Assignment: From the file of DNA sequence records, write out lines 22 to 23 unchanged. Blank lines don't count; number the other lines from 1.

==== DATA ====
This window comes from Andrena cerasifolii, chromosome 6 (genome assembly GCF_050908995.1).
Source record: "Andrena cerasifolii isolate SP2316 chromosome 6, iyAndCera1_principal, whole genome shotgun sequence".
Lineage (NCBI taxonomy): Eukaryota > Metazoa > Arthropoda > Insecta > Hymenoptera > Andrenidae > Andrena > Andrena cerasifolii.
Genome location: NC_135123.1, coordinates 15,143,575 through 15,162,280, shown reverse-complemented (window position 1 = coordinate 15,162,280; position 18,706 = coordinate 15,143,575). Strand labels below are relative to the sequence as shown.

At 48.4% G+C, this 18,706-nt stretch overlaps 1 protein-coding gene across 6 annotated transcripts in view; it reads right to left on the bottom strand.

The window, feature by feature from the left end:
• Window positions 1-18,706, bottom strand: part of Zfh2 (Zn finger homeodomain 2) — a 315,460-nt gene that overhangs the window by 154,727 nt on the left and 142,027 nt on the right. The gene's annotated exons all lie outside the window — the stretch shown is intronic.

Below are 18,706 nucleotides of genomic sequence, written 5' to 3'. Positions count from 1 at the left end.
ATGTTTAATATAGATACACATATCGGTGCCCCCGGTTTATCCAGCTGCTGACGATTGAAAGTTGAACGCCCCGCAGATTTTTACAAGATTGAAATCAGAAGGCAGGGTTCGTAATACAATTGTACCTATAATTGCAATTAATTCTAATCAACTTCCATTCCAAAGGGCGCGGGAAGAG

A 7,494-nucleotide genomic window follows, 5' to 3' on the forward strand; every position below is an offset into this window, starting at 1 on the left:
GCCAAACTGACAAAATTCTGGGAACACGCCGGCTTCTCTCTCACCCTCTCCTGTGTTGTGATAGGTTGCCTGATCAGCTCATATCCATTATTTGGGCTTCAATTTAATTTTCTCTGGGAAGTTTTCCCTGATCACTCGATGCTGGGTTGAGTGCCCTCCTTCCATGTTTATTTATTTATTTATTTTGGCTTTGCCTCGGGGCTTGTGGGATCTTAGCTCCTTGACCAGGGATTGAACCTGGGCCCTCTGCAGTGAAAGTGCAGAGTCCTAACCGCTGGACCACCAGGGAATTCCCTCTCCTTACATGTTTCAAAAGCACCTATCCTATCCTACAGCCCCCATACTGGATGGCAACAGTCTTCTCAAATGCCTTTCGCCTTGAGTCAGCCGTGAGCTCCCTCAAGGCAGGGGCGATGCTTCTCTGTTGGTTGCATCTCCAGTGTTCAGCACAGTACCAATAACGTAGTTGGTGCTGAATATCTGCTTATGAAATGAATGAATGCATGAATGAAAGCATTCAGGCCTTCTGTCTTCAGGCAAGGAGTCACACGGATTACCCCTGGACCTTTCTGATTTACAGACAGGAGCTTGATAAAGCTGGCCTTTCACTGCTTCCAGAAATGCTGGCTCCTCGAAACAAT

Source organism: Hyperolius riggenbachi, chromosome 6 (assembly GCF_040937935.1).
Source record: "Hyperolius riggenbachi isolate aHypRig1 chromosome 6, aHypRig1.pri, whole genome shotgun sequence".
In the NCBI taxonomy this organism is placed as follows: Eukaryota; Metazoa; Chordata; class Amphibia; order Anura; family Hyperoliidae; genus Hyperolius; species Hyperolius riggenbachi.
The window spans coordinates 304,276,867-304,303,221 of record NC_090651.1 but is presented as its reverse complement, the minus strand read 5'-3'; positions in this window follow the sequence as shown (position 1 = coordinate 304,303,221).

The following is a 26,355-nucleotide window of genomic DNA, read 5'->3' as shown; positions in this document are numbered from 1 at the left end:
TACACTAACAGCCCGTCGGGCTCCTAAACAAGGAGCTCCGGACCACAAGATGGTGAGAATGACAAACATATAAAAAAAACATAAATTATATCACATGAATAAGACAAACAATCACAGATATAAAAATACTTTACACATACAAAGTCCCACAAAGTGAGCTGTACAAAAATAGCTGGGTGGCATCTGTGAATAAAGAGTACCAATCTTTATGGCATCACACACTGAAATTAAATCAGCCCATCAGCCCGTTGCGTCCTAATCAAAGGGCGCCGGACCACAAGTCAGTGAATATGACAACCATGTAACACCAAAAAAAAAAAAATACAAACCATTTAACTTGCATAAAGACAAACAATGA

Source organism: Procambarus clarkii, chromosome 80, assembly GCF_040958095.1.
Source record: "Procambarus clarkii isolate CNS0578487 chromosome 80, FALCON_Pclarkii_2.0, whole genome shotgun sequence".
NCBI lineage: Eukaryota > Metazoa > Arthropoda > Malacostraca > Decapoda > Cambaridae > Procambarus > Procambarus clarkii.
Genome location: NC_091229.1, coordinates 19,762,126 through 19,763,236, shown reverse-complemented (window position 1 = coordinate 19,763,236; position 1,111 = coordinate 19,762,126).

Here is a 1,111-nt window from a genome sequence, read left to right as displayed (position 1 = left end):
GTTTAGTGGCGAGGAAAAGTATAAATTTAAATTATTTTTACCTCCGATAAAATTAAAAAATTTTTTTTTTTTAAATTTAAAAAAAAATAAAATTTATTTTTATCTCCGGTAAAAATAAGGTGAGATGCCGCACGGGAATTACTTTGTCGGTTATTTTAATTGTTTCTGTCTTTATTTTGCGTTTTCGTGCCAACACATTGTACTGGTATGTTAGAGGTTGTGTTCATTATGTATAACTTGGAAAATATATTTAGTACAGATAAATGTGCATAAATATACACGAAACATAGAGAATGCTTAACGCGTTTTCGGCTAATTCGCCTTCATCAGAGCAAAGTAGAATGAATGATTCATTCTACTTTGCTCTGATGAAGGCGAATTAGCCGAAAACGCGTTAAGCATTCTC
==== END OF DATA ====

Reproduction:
Here is a 1,111-nt window from a genome sequence, read left to right as displayed (position 1 = left end):
GTTTAGTGGCGAGGAAAAGTATAAATTTAAATTATTTTTACCTCCGATAAAATTAAAAAATTTTTTTTTTTTAAATTTAAAAAAAAATAAAATTTATTTTTATCTCCGGTAAAAATAAGGTGAGATGCCGCACGGGAATTACTTTGTCGGTTATTTTAATTGTTTCTGTCTTTATTTTGCGTTTTCGTGCCAACACATTGTACTGGTATGTTAGAGGTTGTGTTCATTATGTATAACTTGGAAAATATATTTAGTACAGATAAATGTGCATAAATATACACGAAACATAGAGAATGCTTAACGCGTTTTCGGCTAATTCGCCTTCATCAGAGCAAAGTAGAATGAATGATTCATTCTACTTTGCTCTGATGAAGGCGAATTAGCCGAAAACGCGTTAAGCATTCTC